After losing my daughter, in the beginning, I found it very hard to talk to my remaining two children about what had happened to their sister.  At the time they were only 9 and 7 and the oldest of the two was the one that found her. Fortunately, my son was not home at the time so he was completely lost as to what had taken place.

How do I explain mental health and suicide to children that were so young and happy.  Well it took a lot of praying and patience.

You have to be honest with your children so they don’t grow with unanswered questions.  Explain the situation and allow them to ask questions in regards to all of the information you have provided.  If it’s hard on us as an adult, imagine how children feel.

Allow yourself to be open and available at all times.  They may not be open to talking about all things at your pace and that’s okay.  Always keep the window of communication open. Talk together and cry together. You owe it to your children to not only display their emotions but to also see you at your lowest also.  It’s important to know that the grief is shared and that it is normal to show emotions.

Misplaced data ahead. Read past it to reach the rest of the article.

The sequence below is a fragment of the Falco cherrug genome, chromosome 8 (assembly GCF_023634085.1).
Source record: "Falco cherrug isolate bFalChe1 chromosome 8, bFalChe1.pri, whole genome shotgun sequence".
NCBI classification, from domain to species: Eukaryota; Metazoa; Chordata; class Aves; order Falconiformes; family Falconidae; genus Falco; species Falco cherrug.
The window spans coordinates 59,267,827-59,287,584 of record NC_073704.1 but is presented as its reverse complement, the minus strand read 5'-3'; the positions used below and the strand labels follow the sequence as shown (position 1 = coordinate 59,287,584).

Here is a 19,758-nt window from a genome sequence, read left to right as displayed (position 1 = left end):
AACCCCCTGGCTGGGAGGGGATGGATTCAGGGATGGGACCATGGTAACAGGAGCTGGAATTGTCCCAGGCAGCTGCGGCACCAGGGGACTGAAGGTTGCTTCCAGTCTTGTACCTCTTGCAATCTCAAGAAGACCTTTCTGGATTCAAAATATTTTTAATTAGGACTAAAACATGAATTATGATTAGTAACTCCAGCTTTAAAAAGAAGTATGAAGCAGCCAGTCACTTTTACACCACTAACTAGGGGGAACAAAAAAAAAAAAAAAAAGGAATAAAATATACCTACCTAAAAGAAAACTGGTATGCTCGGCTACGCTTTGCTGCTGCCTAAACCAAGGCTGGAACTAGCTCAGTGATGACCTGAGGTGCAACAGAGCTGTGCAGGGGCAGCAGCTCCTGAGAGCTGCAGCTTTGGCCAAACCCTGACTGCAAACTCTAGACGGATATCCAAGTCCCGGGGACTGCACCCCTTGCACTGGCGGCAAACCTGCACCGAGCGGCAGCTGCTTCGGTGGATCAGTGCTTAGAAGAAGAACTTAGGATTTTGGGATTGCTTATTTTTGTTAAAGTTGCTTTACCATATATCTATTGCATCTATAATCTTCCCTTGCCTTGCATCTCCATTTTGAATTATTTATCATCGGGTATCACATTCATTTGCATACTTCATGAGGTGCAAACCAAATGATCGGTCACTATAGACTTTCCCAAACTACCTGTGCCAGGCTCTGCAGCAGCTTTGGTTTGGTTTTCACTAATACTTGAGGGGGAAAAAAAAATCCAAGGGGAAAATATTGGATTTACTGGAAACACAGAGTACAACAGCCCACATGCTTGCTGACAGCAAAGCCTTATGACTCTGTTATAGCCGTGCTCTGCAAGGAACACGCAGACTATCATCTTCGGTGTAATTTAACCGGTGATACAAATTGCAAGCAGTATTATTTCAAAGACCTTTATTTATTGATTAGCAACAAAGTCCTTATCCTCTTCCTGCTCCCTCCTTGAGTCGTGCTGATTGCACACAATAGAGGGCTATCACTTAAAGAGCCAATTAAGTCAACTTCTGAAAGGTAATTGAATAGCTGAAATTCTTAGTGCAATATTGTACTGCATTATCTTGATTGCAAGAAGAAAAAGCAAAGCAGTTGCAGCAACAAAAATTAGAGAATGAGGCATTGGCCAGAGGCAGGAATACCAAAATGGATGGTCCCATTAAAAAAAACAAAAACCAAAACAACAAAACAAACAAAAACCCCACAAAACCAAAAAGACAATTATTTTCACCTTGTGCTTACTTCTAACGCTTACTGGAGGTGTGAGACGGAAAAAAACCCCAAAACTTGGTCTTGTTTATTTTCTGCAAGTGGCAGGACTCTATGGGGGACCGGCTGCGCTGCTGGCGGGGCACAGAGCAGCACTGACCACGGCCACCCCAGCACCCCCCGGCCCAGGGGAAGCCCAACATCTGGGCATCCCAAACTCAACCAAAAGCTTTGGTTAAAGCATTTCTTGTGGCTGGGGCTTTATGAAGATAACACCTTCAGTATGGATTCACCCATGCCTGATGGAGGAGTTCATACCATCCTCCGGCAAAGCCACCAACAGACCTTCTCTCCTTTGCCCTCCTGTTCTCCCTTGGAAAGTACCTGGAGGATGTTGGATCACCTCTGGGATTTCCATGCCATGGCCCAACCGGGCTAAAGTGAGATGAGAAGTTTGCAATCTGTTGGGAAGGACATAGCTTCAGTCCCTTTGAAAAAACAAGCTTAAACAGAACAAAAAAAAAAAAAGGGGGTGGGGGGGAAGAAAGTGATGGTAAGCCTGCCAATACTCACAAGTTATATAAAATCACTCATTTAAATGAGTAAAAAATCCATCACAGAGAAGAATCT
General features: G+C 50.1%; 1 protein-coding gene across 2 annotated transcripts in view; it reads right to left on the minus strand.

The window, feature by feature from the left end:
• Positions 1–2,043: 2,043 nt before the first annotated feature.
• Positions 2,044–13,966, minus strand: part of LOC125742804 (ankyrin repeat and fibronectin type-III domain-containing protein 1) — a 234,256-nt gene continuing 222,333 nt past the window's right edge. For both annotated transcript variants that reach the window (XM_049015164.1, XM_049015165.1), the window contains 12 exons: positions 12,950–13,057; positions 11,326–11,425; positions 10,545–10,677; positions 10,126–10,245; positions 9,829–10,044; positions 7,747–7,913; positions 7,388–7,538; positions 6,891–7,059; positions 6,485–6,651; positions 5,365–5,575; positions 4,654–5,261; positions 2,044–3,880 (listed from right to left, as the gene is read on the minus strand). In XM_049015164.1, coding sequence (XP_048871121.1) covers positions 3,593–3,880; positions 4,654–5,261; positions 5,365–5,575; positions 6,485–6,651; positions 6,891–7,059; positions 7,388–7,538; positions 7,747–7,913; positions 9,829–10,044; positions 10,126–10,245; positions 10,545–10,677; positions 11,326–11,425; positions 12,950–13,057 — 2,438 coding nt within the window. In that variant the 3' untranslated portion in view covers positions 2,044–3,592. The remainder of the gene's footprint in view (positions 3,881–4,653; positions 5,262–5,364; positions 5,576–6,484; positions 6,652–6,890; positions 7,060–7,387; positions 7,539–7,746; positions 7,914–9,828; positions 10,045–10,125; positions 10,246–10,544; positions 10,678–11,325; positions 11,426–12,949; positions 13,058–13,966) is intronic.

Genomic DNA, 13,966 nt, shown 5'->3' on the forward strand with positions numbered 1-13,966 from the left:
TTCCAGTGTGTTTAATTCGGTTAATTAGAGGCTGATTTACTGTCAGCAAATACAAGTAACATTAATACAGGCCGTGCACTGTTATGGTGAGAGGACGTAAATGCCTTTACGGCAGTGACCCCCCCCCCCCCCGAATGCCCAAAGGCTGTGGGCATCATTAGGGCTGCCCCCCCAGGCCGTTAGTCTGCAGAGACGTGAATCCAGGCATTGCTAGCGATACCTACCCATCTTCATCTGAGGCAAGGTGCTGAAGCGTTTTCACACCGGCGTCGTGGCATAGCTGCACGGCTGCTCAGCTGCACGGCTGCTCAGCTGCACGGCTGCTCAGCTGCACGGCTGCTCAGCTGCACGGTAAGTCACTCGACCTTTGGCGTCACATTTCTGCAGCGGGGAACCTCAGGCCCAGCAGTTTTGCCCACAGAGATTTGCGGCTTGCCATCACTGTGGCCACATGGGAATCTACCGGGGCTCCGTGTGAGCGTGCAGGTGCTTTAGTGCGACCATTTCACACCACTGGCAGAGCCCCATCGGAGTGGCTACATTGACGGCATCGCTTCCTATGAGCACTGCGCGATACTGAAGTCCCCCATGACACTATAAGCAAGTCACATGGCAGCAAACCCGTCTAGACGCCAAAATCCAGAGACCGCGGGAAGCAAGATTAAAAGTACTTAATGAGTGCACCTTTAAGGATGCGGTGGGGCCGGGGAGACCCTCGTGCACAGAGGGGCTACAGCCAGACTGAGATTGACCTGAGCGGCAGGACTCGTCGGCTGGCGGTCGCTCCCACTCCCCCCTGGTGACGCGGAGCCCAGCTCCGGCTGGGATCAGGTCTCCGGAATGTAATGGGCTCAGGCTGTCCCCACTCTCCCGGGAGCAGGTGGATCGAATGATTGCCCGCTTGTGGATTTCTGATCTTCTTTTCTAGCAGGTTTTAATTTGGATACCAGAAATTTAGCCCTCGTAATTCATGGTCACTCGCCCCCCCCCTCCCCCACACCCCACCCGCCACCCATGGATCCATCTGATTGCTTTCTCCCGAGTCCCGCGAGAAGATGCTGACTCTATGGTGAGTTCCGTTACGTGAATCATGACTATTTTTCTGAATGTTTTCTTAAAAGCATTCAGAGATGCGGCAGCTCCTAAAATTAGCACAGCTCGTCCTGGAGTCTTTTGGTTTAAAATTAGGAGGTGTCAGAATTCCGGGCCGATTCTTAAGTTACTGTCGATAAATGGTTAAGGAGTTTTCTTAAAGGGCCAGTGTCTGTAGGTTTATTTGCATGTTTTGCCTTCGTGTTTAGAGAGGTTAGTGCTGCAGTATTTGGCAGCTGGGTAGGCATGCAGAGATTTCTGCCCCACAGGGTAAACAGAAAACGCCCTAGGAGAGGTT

Not all of their actions will require a response. Sometimes all they really need is a comfort and a listening ear.  Be honest with them on what’s to come. Let them know that their is a long road ahead and that not all days will be good.  Give them the confidence in knowing that you have each other and that you will get through it.

Keep the memory of your loved one alive.  Don’t be afraid to celebrate their life with one another.  Set new traditions as well which will give your family something to look forward to..In doing so, don’t allow the sad emotions to take over.  End things with an uplifting, humorous memory that will change the mood a bit.

Just be there, and love on one another.  I got through my toughest days from hugs, love and laughter from my kids and I’m sure they will agree the same goes for them.